- Director:Ti West
- Cast:Pat Healy
- Release Date:May 31, 2012
- Running time:101 minutes
- Film Worth:$15.50
- FILMINK rates movies out of $20 - the score indicates the amount we believe a ticket to the movie to be worth
Proving his deft hand at conjuring up ambience and suspense, director Ti West has crafted a modest but impressively involving horror flick.
Director Ti West is emerging as a distinctive horror talent. Here, as in his earlier feature, House Of The Devil, his main preoccupation is with atmosphere and the slow building of tension. The setting for The Innkeepers is a formerly grand old hotel, The Yankee Pedlar Inn, on its last weekend of business before closing down. A gawky young clerk, Claire (Sara Paxton), and her colleague, Luke (Pat Healy), comprise the hotel's skeleton crew as it receives its meagre final clientele. Claire and Luke are paranormal enthusiasts who are determined to capture evidence of The Yankee Pedlar's resident ghost before it's too late. Perhaps to suggest that this is an old-fashioned ghost story, as well as to echo the era of the hotel's glory days, the film is divided into chapters with silent film-style titles.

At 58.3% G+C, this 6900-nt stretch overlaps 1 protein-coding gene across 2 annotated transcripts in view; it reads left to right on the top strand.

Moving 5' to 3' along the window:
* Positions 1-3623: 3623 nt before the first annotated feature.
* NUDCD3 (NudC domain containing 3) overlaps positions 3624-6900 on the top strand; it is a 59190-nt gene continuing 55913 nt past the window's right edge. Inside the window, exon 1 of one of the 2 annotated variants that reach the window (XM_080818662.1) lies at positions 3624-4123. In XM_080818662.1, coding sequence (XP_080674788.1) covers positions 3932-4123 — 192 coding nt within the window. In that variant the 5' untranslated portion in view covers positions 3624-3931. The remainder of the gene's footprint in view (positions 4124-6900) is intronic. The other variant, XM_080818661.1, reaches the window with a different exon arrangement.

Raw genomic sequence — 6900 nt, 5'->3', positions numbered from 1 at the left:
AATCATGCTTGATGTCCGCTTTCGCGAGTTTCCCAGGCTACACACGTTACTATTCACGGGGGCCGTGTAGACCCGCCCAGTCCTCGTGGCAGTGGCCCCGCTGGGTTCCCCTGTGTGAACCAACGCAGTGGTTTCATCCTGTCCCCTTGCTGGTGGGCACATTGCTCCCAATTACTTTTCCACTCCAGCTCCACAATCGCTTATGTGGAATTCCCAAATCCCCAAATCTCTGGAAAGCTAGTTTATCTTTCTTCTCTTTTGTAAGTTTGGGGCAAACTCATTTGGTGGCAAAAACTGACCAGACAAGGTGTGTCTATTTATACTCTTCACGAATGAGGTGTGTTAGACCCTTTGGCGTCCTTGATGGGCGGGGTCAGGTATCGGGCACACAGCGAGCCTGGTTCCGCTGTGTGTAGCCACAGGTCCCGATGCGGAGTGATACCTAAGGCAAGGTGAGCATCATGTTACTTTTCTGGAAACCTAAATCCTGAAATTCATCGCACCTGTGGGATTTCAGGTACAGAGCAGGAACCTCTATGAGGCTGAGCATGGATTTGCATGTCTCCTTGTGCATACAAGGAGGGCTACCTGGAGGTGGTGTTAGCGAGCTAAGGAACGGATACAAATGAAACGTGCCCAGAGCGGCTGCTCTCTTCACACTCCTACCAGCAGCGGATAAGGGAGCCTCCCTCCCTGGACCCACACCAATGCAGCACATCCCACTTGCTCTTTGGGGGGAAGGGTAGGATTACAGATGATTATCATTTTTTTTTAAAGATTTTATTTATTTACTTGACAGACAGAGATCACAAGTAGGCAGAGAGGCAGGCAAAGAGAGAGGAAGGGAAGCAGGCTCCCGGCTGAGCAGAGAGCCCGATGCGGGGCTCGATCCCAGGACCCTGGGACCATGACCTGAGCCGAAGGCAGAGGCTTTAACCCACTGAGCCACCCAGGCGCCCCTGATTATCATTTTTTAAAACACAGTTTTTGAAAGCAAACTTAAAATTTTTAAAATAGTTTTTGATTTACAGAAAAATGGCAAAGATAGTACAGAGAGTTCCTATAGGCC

West is an expert at isolating his characters in interiors that are rendered subtly sinister. To this end, he keeps his cast small in the manner of The Shining, a film that unavoidably springs to mind given the empty hotel setting. Though for some viewers, the time that West takes to build to a relatively brief climax will seem excessive, his skill at creating dread through suggestion is impressive. Such considered pacing provides the opportunity to develop character, and the relationship between Claire and Luke is particularly well-drawn, though Paxton overdoes it somewhat with the twitchiness. At times, this feels more like an indie coming-of-age flick than horror. But by the time that events escalate, we've invested in the protagonists, which makes the last thirty minutes doubly tense.
The film is let down slightly by an undeveloped narrative which includes a classic example of horror movie character stupidity, but West's commitment to creating ambience and suspense is such that this can almost be overlooked.